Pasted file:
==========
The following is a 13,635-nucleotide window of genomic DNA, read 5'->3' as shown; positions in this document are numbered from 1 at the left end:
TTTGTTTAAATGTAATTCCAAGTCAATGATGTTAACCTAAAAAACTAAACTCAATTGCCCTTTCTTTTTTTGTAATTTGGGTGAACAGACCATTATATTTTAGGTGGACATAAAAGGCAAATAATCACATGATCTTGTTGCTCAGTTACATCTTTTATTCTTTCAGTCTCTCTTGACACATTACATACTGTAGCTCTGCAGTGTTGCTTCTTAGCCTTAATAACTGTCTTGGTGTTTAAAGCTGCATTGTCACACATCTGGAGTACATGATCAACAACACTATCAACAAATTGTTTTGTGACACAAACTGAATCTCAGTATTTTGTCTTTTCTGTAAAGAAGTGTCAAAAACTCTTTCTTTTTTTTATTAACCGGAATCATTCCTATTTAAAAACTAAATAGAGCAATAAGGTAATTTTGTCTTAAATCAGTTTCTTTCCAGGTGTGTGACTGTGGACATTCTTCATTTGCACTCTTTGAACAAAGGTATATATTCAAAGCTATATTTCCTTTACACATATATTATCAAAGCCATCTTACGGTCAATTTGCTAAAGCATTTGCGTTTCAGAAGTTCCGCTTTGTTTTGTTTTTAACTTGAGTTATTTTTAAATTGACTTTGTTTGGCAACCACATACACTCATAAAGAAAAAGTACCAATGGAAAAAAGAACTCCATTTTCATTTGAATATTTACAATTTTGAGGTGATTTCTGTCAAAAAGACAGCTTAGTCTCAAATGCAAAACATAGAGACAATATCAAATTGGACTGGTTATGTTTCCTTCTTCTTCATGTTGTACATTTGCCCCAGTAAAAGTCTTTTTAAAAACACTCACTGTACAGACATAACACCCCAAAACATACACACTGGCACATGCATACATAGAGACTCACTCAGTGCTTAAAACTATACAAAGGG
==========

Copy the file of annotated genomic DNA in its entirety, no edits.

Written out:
The following is a 13,635-nucleotide window of genomic DNA, read 5'->3' as shown; positions in this document are numbered from 1 at the left end:
TTTGTTTAAATGTAATTCCAAGTCAATGATGTTAACCTAAAAAACTAAACTCAATTGCCCTTTCTTTTTTTGTAATTTGGGTGAACAGACCATTATATTTTAGGTGGACATAAAAGGCAAATAATCACATGATCTTGTTGCTCAGTTACATCTTTTATTCTTTCAGTCTCTCTTGACACATTACATACTGTAGCTCTGCAGTGTTGCTTCTTAGCCTTAATAACTGTCTTGGTGTTTAAAGCTGCATTGTCACACATCTGGAGTACATGATCAACAACACTATCAACAAATTGTTTTGTGACACAAACTGAATCTCAGTATTTTGTCTTTTCTGTAAAGAAGTGTCAAAAACTCTTTCTTTTTTTTATTAACCGGAATCATTCCTATTTAAAAACTAAATAGAGCAATAAGGTAATTTTGTCTTAAATCAGTTTCTTTCCAGGTGTGTGACTGTGGACATTCTTCATTTGCACTCTTTGAACAAAGGTATATATTCAAAGCTATATTTCCTTTACACATATATTATCAAAGCCATCTTACGGTCAATTTGCTAAAGCATTTGCGTTTCAGAAGTTCCGCTTTGTTTTGTTTTTAACTTGAGTTATTTTTAAATTGACTTTGTTTGGCAACCACATACACTCATAAAGAAAAAGTACCAATGGAAAAAAGAACTCCATTTTCATTTGAATATTTACAATTTTGAGGTGATTTCTGTCAAAAAGACAGCTTAGTCTCAAATGCAAAACATAGAGACAATATCAAATTGGACTGGTTATGTTTCCTTCTTCTTCATGTTGTACATTTGCCCCAGTAAAAGTCTTTTTAAAAACACTCACTGTACAGACATAACACCCCAAAACATACACACTGGCACATGCATACATAGAGACTCACTCAGTGCTTAAAACTATACAAAGGG